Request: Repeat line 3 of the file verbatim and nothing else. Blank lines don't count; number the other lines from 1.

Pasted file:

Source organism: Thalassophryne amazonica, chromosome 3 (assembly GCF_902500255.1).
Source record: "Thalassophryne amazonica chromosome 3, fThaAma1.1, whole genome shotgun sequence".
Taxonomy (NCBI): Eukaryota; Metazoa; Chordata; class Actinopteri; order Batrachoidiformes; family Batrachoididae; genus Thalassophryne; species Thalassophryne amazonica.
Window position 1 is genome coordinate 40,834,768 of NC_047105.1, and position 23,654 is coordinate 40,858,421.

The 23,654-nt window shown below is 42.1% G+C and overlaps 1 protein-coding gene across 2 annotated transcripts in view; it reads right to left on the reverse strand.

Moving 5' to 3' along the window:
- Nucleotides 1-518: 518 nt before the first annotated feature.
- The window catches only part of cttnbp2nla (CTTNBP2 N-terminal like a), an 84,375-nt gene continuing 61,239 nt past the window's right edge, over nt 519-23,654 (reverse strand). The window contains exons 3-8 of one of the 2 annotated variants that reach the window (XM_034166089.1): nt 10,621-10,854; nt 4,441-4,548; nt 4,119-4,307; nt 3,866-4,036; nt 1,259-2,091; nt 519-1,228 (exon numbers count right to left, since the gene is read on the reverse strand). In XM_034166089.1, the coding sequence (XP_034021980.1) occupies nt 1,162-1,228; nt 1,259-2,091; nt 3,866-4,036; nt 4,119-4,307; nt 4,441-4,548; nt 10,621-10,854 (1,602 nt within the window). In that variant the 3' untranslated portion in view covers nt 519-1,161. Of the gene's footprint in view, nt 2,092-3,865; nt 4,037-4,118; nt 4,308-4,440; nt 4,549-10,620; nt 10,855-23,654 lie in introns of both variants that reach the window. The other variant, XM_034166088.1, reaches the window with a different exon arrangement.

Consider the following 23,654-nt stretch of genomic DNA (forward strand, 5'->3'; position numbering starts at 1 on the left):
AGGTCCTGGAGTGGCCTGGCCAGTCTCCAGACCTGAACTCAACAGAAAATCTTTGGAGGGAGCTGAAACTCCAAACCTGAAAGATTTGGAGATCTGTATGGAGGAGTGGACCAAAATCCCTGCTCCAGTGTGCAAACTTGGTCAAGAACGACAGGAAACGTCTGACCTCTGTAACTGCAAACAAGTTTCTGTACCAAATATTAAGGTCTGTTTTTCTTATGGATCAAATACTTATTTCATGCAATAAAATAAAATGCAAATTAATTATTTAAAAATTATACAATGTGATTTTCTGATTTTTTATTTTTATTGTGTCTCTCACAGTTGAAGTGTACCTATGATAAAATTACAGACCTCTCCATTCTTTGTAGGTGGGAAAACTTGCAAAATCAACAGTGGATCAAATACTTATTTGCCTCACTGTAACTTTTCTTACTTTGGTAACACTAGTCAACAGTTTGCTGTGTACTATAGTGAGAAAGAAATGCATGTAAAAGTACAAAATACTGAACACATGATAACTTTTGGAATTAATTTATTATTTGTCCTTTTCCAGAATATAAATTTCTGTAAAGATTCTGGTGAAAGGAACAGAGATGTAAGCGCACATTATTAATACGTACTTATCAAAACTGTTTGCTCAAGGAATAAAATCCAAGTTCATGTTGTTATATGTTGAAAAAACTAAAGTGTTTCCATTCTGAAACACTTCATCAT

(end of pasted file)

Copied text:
Taxonomy (NCBI): Eukaryota; Metazoa; Chordata; class Actinopteri; order Batrachoidiformes; family Batrachoididae; genus Thalassophryne; species Thalassophryne amazonica.